July 10, 2019

Internship Challenge providing professional experience opportunities: Quinsigamond Community College

“You can have the greatest educational marks, but companies want and need to see the professional experience.”

Quinsigamond Community College (QCC) Professor of Biology and Coordinator of its Biotechnology Program, Benjamin Benton, does not pull punches when discussing the importance of students, at QCC or any two-year or four-year institution, gaining professional experience while earning their degrees.

“There could be no doubt that you have the hard skills, but companies now want to see experience in the professional setting,” said Professor Benton. “They want to present a student with a job opportunity and      for the student to understand the expectations for that role and the approach and attitude needed in a workplace setting.”

In a very competitive job market in the life sciences ecosystem of Massachusetts, the focus for QCC is on providing proper education and training matched with the experiential learning opportunities needed to produce well-rounded students that are ready to enter the workforce. Many of those opportunities have been made possible through the Massachusetts Life Sciences Center (MLSC) Internship Challenge. The workforce development program enables small companies to hire paid interns by connecting them with candidates through an online platform and reimbursing them for intern stipends. Since 2009, the program has facilitated 26 internships for QCC students.

“It really comes down to the soft skills development,” added Professor Benton. “It’s the number one point of emphasis I hear from employers. Internships are a critical part of our students’ education and development in entering the workforce.”

For Professor Benton and his colleagues, they appreciate that companies in the life sciences field want quick learners, with basic knowledge, who know their way around routine lab equipment. The internships offered to these students will then build upon that foundational knowledge and skills and ready the students to become more acclimated with cutting-edge, specialized equipment during their internship.

“This is why the MLSC funding has been incredibly essential to our campus,” said Professor Benton.

The MLSC awarded QCC three grants totaling more than $5.8 million to enhance life science programming at the college, and more fully equip its life sciences labs in Southbridge and downtown Worcester. Additionally, MLSC funding enhanced the college’s life sciences training facilities, including furnishing and equipping specialized labs in QCC’s 30,000 square-foot QuEST Center (Quinsigamond Engineering, Science and Technology Center) located on its main campus in Worcester. These labs support biotechnology, biology and chemistry career and transfer programs.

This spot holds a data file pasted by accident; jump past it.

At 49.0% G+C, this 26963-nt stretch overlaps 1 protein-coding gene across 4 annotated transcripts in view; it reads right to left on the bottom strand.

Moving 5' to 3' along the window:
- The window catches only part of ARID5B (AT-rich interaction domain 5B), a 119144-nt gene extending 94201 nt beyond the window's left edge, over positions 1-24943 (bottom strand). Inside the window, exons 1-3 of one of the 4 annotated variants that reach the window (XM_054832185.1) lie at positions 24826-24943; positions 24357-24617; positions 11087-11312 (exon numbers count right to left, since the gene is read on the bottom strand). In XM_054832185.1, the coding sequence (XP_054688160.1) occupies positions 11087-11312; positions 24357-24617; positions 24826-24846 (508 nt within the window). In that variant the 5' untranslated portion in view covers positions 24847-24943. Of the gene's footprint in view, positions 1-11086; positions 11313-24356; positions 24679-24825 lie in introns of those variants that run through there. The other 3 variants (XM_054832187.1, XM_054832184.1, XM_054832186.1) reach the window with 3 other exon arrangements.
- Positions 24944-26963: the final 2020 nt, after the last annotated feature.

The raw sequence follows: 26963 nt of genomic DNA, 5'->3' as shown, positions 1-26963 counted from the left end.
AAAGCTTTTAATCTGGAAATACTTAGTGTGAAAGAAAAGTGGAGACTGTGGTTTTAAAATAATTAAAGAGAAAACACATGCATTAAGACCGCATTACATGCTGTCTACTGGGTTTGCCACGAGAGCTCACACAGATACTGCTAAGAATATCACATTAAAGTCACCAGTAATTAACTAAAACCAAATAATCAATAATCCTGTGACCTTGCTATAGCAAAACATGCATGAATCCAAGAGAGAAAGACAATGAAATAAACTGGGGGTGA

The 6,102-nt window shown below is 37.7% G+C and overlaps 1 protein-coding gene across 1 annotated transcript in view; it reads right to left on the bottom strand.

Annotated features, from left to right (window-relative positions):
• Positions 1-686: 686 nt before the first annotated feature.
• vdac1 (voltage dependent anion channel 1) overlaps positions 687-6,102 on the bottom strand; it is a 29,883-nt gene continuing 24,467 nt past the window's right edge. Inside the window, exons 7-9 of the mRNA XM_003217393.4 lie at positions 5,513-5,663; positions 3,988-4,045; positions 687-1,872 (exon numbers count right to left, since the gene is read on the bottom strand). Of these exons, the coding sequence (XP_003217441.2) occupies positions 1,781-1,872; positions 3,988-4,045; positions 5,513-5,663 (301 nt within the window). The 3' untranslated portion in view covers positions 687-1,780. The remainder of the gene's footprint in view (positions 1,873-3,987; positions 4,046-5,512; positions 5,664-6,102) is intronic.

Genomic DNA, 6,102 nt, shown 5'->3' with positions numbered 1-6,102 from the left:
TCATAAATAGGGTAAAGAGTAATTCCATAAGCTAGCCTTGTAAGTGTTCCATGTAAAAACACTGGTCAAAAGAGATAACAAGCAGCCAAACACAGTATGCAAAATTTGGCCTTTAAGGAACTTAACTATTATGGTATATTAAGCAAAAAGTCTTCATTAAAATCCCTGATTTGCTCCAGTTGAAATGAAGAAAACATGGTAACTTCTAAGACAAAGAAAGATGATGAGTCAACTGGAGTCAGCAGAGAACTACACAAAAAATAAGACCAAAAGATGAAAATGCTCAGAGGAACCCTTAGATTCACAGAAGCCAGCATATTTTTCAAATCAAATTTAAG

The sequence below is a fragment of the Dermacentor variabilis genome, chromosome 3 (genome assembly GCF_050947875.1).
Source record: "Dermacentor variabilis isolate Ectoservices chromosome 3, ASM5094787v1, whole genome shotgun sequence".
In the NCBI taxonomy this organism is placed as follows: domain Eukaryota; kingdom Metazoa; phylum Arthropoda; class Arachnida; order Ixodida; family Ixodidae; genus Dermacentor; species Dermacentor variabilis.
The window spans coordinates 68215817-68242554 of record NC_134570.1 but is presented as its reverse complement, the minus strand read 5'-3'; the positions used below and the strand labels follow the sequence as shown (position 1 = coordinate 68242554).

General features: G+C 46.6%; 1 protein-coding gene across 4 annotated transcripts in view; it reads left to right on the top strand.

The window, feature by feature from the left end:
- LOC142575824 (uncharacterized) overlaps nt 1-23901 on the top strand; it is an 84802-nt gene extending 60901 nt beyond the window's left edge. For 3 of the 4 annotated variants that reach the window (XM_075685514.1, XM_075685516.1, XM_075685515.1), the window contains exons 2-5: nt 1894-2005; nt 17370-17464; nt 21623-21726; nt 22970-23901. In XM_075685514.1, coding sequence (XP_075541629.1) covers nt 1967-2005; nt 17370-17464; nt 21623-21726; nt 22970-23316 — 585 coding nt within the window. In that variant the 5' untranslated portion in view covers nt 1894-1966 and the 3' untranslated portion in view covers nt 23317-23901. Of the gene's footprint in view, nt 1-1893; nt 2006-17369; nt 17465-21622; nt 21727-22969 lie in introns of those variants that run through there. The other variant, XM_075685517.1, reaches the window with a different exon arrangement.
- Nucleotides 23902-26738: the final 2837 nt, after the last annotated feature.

In overseeing the college’s burgeoning biotechnology program, Professor Benton, who also brings more than a decade of industry experience, has seen how internships help students solidify what they want to do in biotech, a vast field that can be challenging at first glance to understand the variety of jobs it can offer.

“The internship helps them find out if they love it and that solidifies their direction or it gives them the opportunity to realize, early on, this particular role or career is not what they want to pursue,” noted Professor Benton. “Either way, they have the ability to use that experience to influence their education and career planning.”

QCC encourages students to start early to have the opportunity to have multiple experiences with multiple companies and fields. There is not just one way of doing something, even for companies in the same or similar fields, so students can take advantage of the diversity of training and practices different companies will utilize.

Professor Benton also believes that the Internship Challenge has come at the perfect time for the campus and the central Massachusetts cluster of life sciences activity.

“It helps the small-to-medium sized company to bring talent in that they might not have otherwise had access to and of course it helps the student as it creates more opportunity,” said Professor Benton. “Our students want to stay local. There is a lot of opportunity building in this region.”

QCC has two biotechnology-related majors. The first is a degree program aimed toward students looking to earn their associate’s degree and enter the workforce right away. This track is ideal to match students with companies through the Internship Challenge. The other track is for students whose education and career goals are best suited with pursuing a bachelor’s degree at a four-year institution, following their time at QCC. The campus has worked closely with the state and regional four-year colleges and universities to increase accessibility for students looking to make this transition.

However, the key takeaway for Professor Benton and QCC’s biotechnology faculty is no matter the size or scope of the institution and its degree offerings, professional experience matters. In partnership with the MLSC, the college is preparing its students to enter a thriving life sciences sector.

“Our students are non-traditional, sometimes older, maybe changing careers,” said Professor Benton. “But with that, they are bringing more maturity, which in turn, works well for companies, who want a mature and responsible team member. Moreover, I believe our students are top tier at the technical skill level, whether compared to their peers at two-year or four-year institutions, because we are and will remain hyper-focused on it.”

In celebration of 10 years of the Internship Challenge, past and current interns, companies, and colleges and universities are encouraged to share their story.

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